Matt Insall, PhD
                Associate Professor of Mathematics
                Department of Mathematics and Statistics, suite 315
                Missouri University of Science and Technology
                (formerly University of Missouri - Rolla)
                400 W. 12th St.
                Rolla MO 65409-0020
                 
                (573)341-4901
                insall@...
                http://web.mst.edu/~insall/
                 
                Essays: 
                http://web.mst.edu/~insall/Essays/Bernoulli%20Functions%20versus%20modern%20functions/
                http://web.mst.edu/~insall/Essays/Consistency%20in%20Mathematics/
                http://web.mst.edu/~insall/Essays/First%20Lines/
                http://web.mst.edu/~insall/Essays/Set%20Theory/
                 
                Effective Jan. 1, 2008, UMR became Missouri University of Science and Technology (Missouri S&T)
                 

                PS:  visit lulu.com!
                 
                viaR03




                -----Original Message-----
                From: univalg@yahoogroups.com [mailto:univalg@yahoogroups.com] On Behalf Of Gejza Jenca
                Sent: Friday, January 21, 2011 3:46 PM
                To: univalg@yahoogroups.com
                Subject: Re: [univalg] A small terminology question about lattice congruences

                2011/1/21 Insall, Matt <insall@...>
                >
                >
                >
                > Perhaps ``linearizing'' would be a good term to coin for these congruences?  ``theta _linearizes_ L iff L/theta is a chain''...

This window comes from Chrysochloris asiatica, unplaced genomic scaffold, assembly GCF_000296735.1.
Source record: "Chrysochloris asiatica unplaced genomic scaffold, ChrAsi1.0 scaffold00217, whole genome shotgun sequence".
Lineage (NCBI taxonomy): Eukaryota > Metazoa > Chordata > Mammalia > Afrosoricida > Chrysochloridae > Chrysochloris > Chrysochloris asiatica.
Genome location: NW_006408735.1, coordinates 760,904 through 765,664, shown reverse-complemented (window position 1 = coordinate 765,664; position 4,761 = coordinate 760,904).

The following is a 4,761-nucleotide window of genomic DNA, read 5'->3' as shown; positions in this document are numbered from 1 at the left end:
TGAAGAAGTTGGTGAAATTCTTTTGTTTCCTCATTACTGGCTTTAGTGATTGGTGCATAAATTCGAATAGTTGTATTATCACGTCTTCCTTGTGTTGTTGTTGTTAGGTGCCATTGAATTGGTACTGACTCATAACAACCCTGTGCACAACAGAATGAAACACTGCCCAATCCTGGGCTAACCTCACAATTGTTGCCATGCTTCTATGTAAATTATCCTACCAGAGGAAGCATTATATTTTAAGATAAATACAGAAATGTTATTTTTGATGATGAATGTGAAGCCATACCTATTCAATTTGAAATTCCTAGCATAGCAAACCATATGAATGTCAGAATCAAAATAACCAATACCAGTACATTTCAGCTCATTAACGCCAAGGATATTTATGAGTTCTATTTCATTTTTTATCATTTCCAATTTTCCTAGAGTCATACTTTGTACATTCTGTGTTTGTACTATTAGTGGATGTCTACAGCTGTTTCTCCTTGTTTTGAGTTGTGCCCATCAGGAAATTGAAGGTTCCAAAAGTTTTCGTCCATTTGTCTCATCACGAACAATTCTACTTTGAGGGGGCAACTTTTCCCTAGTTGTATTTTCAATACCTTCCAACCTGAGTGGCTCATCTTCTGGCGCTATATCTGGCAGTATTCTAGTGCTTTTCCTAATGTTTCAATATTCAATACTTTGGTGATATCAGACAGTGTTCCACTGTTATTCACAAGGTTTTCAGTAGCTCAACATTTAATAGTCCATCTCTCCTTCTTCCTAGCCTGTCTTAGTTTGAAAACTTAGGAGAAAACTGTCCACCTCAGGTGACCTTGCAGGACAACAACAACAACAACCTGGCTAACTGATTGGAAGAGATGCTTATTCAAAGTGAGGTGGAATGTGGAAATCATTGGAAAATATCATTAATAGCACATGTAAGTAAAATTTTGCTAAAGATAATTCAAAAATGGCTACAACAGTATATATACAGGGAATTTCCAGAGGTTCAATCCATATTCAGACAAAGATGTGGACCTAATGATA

>
                >
                >
                > Similarly, if K is a class of lattices and L/theta is in K, then we might say ``theta _K-izes_ L'':

                Thank you, a good suggestion.

                I was thinking about the name "cochain congruence" -- since this
                notion is dual to
                (embedding of a) chain.

                Anyway, what I really wanted to know is whether someone in the past
                worked with this type
                of coungruences. Obviously, a google search for "lattice" "congruence"
                "linear" "chain"
                would give me about 50% of the papers on lattice theory in history. So
                without knowing
                the exact name, there is no chance to find something relevant.

                --
                GJ


                ------------------------------------

                Yahoo! Groups Links
              • Ralph Freese
                ... Hi, I believe that Dilworth s famous 1950 result that the number of chains needed to cover a poset is its width arose from the following problem: If D is a
                Message 7 of 11 , Jan 21, 2011
                  > Anyway, what I really wanted to know is whether someone in the past
                  > worked with this type of coungruences. Obviously, a google search for

                  Hi,

                  I believe that Dilworth's famous 1950 result that the number of chains
                  needed to cover a poset is its width arose from the following problem: